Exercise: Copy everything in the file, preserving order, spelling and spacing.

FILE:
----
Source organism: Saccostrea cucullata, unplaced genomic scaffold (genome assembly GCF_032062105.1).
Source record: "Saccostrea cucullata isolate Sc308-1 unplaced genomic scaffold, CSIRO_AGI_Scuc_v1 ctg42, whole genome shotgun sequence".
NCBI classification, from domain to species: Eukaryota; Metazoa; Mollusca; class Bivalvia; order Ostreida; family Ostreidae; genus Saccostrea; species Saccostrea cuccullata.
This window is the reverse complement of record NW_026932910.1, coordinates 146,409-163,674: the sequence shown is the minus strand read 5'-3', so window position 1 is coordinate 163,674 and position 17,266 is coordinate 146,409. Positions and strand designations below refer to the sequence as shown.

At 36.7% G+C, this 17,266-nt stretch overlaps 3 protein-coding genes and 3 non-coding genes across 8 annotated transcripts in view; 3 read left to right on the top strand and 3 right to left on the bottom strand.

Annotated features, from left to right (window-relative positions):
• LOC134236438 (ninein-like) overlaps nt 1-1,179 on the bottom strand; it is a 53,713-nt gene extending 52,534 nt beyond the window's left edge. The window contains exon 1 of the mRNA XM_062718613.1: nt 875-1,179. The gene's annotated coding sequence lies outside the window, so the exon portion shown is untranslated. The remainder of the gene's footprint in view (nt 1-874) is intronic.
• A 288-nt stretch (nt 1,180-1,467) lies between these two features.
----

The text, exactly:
Source organism: Saccostrea cucullata, unplaced genomic scaffold (genome assembly GCF_032062105.1).
Source record: "Saccostrea cucullata isolate Sc308-1 unplaced genomic scaffold, CSIRO_AGI_Scuc_v1 ctg42, whole genome shotgun sequence".
NCBI classification, from domain to species: Eukaryota; Metazoa; Mollusca; class Bivalvia; order Ostreida; family Ostreidae; genus Saccostrea; species Saccostrea cuccullata.
This window is the reverse complement of record NW_026932910.1, coordinates 146,409-163,674: the sequence shown is the minus strand read 5'-3', so window position 1 is coordinate 163,674 and position 17,266 is coordinate 146,409. Positions and strand designations below refer to the sequence as shown.

At 36.7% G+C, this 17,266-nt stretch overlaps 3 protein-coding genes and 3 non-coding genes across 8 annotated transcripts in view; 3 read left to right on the top strand and 3 right to left on the bottom strand.

Annotated features, from left to right (window-relative positions):
• LOC134236438 (ninein-like) overlaps nt 1-1,179 on the bottom strand; it is a 53,713-nt gene extending 52,534 nt beyond the window's left edge. The window contains exon 1 of the mRNA XM_062718613.1: nt 875-1,179. The gene's annotated coding sequence lies outside the window, so the exon portion shown is untranslated. The remainder of the gene's footprint in view (nt 1-874) is intronic.
• A 288-nt stretch (nt 1,180-1,467) lies between these two features.